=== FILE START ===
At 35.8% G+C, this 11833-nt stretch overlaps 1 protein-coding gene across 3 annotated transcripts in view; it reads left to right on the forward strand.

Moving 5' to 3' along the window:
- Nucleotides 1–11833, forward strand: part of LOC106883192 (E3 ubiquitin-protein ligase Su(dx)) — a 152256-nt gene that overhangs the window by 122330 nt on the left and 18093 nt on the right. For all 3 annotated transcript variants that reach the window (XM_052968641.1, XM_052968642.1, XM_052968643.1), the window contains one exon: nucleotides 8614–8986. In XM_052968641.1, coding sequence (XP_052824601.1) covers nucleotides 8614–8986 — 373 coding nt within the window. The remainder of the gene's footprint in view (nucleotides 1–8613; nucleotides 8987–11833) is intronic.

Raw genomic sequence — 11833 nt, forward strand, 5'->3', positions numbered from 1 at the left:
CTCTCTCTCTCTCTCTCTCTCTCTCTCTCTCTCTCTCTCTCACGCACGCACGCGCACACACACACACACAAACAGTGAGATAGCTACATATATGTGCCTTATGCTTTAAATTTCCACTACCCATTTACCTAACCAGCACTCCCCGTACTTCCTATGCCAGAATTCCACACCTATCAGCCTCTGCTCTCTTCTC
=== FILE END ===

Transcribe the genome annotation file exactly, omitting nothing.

At 35.8% G+C, this 11833-nt stretch overlaps 1 protein-coding gene across 3 annotated transcripts in view; it reads left to right on the forward strand.

Moving 5' to 3' along the window:
- Nucleotides 1–11833, forward strand: part of LOC106883192 (E3 ubiquitin-protein ligase Su(dx)) — a 152256-nt gene that overhangs the window by 122330 nt on the left and 18093 nt on the right. For all 3 annotated transcript variants that reach the window (XM_052968641.1, XM_052968642.1, XM_052968643.1), the window contains one exon: nucleotides 8614–8986. In XM_052968641.1, coding sequence (XP_052824601.1) covers nucleotides 8614–8986 — 373 coding nt within the window. The remainder of the gene's footprint in view (nucleotides 1–8613; nucleotides 8987–11833) is intronic.

Raw genomic sequence — 11833 nt, forward strand, 5'->3', positions numbered from 1 at the left:
CTCTCTCTCTCTCTCTCTCTCTCTCTCTCTCTCTCTCTCTCACGCACGCACGCGCACACACACACACACAAACAGTGAGATAGCTACATATATGTGCCTTATGCTTTAAATTTCCACTACCCATTTACCTAACCAGCACTCCCCGTACTTCCTATGCCAGAATTCCACACCTATCAGCCTCTGCTCTCTTCTC